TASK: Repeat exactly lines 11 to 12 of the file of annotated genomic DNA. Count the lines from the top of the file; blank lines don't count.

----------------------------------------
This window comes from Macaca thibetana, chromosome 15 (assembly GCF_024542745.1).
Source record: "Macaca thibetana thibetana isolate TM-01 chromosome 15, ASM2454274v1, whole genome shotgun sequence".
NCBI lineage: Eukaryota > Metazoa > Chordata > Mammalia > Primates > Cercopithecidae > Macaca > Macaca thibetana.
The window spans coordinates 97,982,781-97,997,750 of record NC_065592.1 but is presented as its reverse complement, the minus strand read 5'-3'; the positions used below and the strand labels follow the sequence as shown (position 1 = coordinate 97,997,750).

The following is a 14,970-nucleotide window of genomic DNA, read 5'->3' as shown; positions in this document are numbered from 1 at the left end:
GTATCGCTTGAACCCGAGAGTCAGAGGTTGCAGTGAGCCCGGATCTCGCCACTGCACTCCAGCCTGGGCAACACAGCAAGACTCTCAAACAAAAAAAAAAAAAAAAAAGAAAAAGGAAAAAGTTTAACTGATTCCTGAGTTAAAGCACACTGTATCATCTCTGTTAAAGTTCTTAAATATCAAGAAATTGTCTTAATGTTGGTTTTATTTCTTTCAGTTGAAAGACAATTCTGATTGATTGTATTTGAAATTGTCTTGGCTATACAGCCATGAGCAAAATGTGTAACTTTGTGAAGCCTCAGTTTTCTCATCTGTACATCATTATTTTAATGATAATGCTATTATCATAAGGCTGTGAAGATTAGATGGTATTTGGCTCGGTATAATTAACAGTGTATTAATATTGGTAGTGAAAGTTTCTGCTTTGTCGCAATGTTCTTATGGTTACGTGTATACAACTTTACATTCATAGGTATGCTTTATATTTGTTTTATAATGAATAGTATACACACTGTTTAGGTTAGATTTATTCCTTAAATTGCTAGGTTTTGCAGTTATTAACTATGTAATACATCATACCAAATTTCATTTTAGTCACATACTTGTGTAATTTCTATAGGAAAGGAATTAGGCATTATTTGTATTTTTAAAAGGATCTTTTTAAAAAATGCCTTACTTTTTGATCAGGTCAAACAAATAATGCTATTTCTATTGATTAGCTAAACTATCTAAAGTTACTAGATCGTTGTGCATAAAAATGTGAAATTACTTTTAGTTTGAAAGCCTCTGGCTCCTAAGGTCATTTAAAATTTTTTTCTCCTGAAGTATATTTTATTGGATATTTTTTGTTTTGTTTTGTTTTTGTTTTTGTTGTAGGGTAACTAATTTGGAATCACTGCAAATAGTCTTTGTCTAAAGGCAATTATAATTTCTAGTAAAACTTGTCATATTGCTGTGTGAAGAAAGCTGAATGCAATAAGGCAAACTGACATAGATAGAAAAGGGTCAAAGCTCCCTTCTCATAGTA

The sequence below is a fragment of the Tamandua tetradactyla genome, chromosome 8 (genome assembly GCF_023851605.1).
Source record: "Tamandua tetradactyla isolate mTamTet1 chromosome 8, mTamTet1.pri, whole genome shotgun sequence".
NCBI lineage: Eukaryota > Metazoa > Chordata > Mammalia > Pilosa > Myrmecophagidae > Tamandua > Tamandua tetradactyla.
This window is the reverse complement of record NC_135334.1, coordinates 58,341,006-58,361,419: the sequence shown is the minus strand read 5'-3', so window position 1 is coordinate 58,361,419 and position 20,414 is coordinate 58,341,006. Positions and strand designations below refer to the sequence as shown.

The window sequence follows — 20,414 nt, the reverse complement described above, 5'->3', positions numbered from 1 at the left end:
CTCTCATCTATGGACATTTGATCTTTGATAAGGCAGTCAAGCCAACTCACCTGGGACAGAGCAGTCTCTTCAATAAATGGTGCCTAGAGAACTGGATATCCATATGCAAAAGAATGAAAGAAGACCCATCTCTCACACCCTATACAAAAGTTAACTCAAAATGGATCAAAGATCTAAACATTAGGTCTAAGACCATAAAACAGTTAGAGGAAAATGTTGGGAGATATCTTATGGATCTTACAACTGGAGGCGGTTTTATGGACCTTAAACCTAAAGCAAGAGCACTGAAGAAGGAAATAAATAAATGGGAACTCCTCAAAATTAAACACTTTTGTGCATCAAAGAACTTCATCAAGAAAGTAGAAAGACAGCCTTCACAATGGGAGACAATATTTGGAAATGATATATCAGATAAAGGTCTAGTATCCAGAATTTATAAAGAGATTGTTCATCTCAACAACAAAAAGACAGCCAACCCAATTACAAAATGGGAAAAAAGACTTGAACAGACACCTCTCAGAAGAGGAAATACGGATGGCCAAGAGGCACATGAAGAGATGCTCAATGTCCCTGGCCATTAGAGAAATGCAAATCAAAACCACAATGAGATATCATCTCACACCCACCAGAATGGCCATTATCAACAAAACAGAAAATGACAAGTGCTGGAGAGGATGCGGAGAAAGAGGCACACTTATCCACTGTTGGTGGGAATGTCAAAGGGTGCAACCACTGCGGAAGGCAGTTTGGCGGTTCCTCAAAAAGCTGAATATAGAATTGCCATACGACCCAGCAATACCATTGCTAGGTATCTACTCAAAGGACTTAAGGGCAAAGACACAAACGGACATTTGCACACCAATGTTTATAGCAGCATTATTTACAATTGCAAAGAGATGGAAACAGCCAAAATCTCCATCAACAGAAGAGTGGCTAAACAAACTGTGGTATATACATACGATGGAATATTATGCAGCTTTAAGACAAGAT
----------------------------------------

The window sequence follows — 20,414 nt, the reverse complement described above, 5'->3', positions numbered from 1 at the left end:
CTCTCATCTATGGACATTTGATCTTTGATAAGGCAGTCAAGCCAACTCACCTGGGACAGAGCAGTCTCTTCAATAAATGGTGCCTAGAGAACTGGATATCCATATGCAAAAGAATGAAAGAAGACCCATCTCTCACACCCTATACAAAAGTTAACTCAAAATGGATCAAAGATCTAAACATTAGGTCTAAGACCATAAAACAGTTAGAGGAAAATGTTGGGAGATATCTTATGGATCTTACAACTGGAGGCGGTTTTATGGACCTTAAACCTAAAGCAAGAGCACTGAAGAAGGAAATAAATAAATGGGAACTCCTCAAAATTAAACACTTTTGTGCATCAAAGAACTTCATCAAGAAAGTAGAAAGACAGCCTTCACAATGGGAGACAATATTTGGAAATGATATATCAGATAAAGGTCTAGTATCCAGAATTTATAAAGAGATTGTTCATCTCAACAACAAAAAGACAGCCAACCCAATTACAAAATGGGAAAAAAGACTTGAACAGACACCTCTCAGAAGAGGAAATACGGATGGCCAAGAGGCACATGAAGAGATGCTCAATGTCCCTGGCCATTAGAGAAATGCAAATCAAAACCACAATGAGATATCATCTCACACCCACCAGAATGGCCATTATCAACAAAACAGAAAATGACAAGTGCTGGAGAGGATGCGGAGAAAGAGGCACACTTATCCACTGTTGGTGGGAATGTCAAAGGGTGCAACCACTGCGGAAGGCAGTTTGGCGGTTCCTCAAAAAGCTGAATATAGAATTGCCATACGACCCAGCAATACCATTGCTAGGTATCTACTCAAAGGACTTAAGGGCAAAGACACAAACGGACATTTGCACACCAATGTTTATAGCAGCATTATTTACAATTGCAAAGAGATGGAAACAGCCAAAATCTCCATCAACAGAAGAGTGGCTAAACAAACTGTGGTATATACATACGATGGAATATTATGCAGCTTTAAGACAAGAT